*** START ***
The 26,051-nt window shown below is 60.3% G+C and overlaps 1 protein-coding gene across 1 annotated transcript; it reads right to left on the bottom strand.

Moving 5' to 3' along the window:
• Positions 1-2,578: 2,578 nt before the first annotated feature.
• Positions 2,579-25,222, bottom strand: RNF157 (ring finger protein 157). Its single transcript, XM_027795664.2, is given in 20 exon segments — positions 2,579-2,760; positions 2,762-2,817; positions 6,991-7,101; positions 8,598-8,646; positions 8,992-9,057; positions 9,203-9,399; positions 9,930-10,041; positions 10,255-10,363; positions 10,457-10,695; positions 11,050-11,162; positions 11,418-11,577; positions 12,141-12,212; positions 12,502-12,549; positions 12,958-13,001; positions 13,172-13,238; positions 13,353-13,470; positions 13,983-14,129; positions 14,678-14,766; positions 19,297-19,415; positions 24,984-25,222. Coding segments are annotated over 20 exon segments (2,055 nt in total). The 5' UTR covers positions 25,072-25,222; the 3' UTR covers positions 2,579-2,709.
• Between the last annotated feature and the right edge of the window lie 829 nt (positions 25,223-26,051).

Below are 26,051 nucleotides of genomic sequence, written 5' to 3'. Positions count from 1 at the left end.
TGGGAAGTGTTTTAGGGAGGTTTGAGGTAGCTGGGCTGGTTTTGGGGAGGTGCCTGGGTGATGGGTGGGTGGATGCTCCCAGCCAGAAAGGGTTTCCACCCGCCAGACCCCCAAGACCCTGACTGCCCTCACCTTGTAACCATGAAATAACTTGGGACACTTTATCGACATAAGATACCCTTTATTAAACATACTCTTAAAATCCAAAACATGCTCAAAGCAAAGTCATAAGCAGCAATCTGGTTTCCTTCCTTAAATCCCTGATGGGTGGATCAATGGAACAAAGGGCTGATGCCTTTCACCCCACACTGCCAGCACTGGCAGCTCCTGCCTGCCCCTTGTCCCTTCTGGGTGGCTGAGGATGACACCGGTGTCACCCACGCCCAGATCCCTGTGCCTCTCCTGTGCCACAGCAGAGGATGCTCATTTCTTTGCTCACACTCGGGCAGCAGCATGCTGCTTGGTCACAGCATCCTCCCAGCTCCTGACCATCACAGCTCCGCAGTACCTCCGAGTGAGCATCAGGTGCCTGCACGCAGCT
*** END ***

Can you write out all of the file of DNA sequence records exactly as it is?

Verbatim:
The 26,051-nt window shown below is 60.3% G+C and overlaps 1 protein-coding gene across 1 annotated transcript; it reads right to left on the bottom strand.

Moving 5' to 3' along the window:
• Positions 1-2,578: 2,578 nt before the first annotated feature.
• Positions 2,579-25,222, bottom strand: RNF157 (ring finger protein 157). Its single transcript, XM_027795664.2, is given in 20 exon segments — positions 2,579-2,760; positions 2,762-2,817; positions 6,991-7,101; positions 8,598-8,646; positions 8,992-9,057; positions 9,203-9,399; positions 9,930-10,041; positions 10,255-10,363; positions 10,457-10,695; positions 11,050-11,162; positions 11,418-11,577; positions 12,141-12,212; positions 12,502-12,549; positions 12,958-13,001; positions 13,172-13,238; positions 13,353-13,470; positions 13,983-14,129; positions 14,678-14,766; positions 19,297-19,415; positions 24,984-25,222. Coding segments are annotated over 20 exon segments (2,055 nt in total). The 5' UTR covers positions 25,072-25,222; the 3' UTR covers positions 2,579-2,709.
• Between the last annotated feature and the right edge of the window lie 829 nt (positions 25,223-26,051).

Below are 26,051 nucleotides of genomic sequence, written 5' to 3'. Positions count from 1 at the left end.
TGGGAAGTGTTTTAGGGAGGTTTGAGGTAGCTGGGCTGGTTTTGGGGAGGTGCCTGGGTGATGGGTGGGTGGATGCTCCCAGCCAGAAAGGGTTTCCACCCGCCAGACCCCCAAGACCCTGACTGCCCTCACCTTGTAACCATGAAATAACTTGGGACACTTTATCGACATAAGATACCCTTTATTAAACATACTCTTAAAATCCAAAACATGCTCAAAGCAAAGTCATAAGCAGCAATCTGGTTTCCTTCCTTAAATCCCTGATGGGTGGATCAATGGAACAAAGGGCTGATGCCTTTCACCCCACACTGCCAGCACTGGCAGCTCCTGCCTGCCCCTTGTCCCTTCTGGGTGGCTGAGGATGACACCGGTGTCACCCACGCCCAGATCCCTGTGCCTCTCCTGTGCCACAGCAGAGGATGCTCATTTCTTTGCTCACACTCGGGCAGCAGCATGCTGCTTGGTCACAGCATCCTCCCAGCTCCTGACCATCACAGCTCCGCAGTACCTCCGAGTGAGCATCAGGTGCCTGCACGCAGCT